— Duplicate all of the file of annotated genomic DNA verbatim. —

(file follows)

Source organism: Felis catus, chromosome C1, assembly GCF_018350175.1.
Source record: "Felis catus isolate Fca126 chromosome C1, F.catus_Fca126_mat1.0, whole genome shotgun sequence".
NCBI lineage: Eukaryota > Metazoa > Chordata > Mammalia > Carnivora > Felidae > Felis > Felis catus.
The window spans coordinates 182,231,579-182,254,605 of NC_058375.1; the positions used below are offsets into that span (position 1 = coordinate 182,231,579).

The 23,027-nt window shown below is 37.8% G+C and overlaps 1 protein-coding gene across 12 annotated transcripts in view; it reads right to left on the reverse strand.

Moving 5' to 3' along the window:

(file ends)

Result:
Source organism: Felis catus, chromosome C1, assembly GCF_018350175.1.
Source record: "Felis catus isolate Fca126 chromosome C1, F.catus_Fca126_mat1.0, whole genome shotgun sequence".
NCBI lineage: Eukaryota > Metazoa > Chordata > Mammalia > Carnivora > Felidae > Felis > Felis catus.
The window spans coordinates 182,231,579-182,254,605 of NC_058375.1; the positions used below are offsets into that span (position 1 = coordinate 182,231,579).

The 23,027-nt window shown below is 37.8% G+C and overlaps 1 protein-coding gene across 12 annotated transcripts in view; it reads right to left on the reverse strand.

Moving 5' to 3' along the window: